Based on our findings, we propose the following model (Figure 7): in C2C12 myotubes (I) TNF-R activation promotes activation of the canonical NF-κB signalling cascade and MAPKs, including the downstream p38 MAPK target MSK-1, which can phosphorylate CREB (II) β2-AR activation is associated with activation of PKA, which is the canonical CREB kinase (III) β2-AR activation does not interfere with early events in TNF-triggered pro-inflammatory NF-κB and MAPK activation (IV) β2-AR/TNF-R coactivation is associated with enhanced phosphorylation of histone H3 and chromatin relaxation at selected gene promoters (i.e. IL-6) and this is paralleled by recruitment of CREB, NF-κB p65 and CBP transcriptional coactivators as well as RNA polymerase II (V) TNF-R/β2-AR coactivation leads to synergistic gene expression of selected pro-inflammatory mediators and the secretion of factors that promote the migration of undifferentiated myoblasts.

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Figure 7. Model describing signalling events that are associated with β2-AR/TNFR coactivation in C2C12 cells, ultimately leading to transcriptional synergy at selected NF-κB-dependent promoters.

For a detailed description we refer to the text in the discussion. Dotted lines indicate connections that are based on correlations and hence should be interpreted as assumptions rather than proven facts.

doi:10.1371/journal.pone.0090649.g007

Finally, as we did not detect anti-inflammatory effects of β-agonists in C2C12 skeletal muscle cells, but instead potentiation of TNF-α action, we suggest caution in the proposed use of β-agonists as therapeutic agents for inflammatory myopathies and urge for further study.

Supporting Information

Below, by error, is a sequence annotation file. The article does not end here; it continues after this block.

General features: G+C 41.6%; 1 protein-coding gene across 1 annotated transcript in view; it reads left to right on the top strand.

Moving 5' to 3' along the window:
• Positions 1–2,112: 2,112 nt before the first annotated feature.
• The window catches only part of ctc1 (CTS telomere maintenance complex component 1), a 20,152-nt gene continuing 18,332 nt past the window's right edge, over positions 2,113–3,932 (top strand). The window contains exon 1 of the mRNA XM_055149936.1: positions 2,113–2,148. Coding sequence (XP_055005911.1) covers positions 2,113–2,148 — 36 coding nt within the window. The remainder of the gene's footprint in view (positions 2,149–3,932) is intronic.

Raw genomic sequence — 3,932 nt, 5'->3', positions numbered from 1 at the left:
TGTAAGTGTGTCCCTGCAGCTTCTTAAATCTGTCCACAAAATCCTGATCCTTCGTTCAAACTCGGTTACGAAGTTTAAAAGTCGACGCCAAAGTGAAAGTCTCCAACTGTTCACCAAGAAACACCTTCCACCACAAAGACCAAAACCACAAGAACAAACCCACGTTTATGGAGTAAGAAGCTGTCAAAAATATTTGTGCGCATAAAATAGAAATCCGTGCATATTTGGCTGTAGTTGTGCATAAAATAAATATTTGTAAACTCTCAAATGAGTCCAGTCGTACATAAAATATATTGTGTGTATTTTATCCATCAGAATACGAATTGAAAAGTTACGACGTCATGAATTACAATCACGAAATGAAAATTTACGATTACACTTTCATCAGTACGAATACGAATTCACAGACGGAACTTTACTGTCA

Figure S1.

Myogenesis correlates with the expression of myogenin (Myog) in C2C12 skeletal muscle cells. The basal expression patterns of myogenin (Myog) mRNA (A) and protein (B) were compared in C2C12 myoblasts versus myotubes using RT-qPCR and Western blotting. For Western blotting, cells were lysed in RIPA buffer. A representative blot from two independent experiments is shown. (C) Confirmation of the β2-AR antibody specificity. Increasing amounts of an expression plasmid encoding a haemagglutinin-tagged β2-AR-HA (β2-AR-HA) was transiently transfected in HEK 293T cells. Cells were lysed in SDS sample buffer and analysed via Western blotting using α-β2-AR and/or α-HA. A representative blot from two independent experiments is shown.

doi:10.1371/journal.pone.0090649.s001

(TIF)

Figure S2.

Effect of β-agonist cotreatment on NF-κB-dependent gene expression in C2C12 myotubes. Expression of muscle-derived cytokines was measured by RT-qPCR after 2, 5 and 16-hours induction with veh, iso and/or TNF in C2C12 myotubes. Fold induction for each gene was calculated versus veh control at the corresponding time point. Results represent average ± SD of three independent experiments.

doi:10.1371/journal.pone.0090649.s002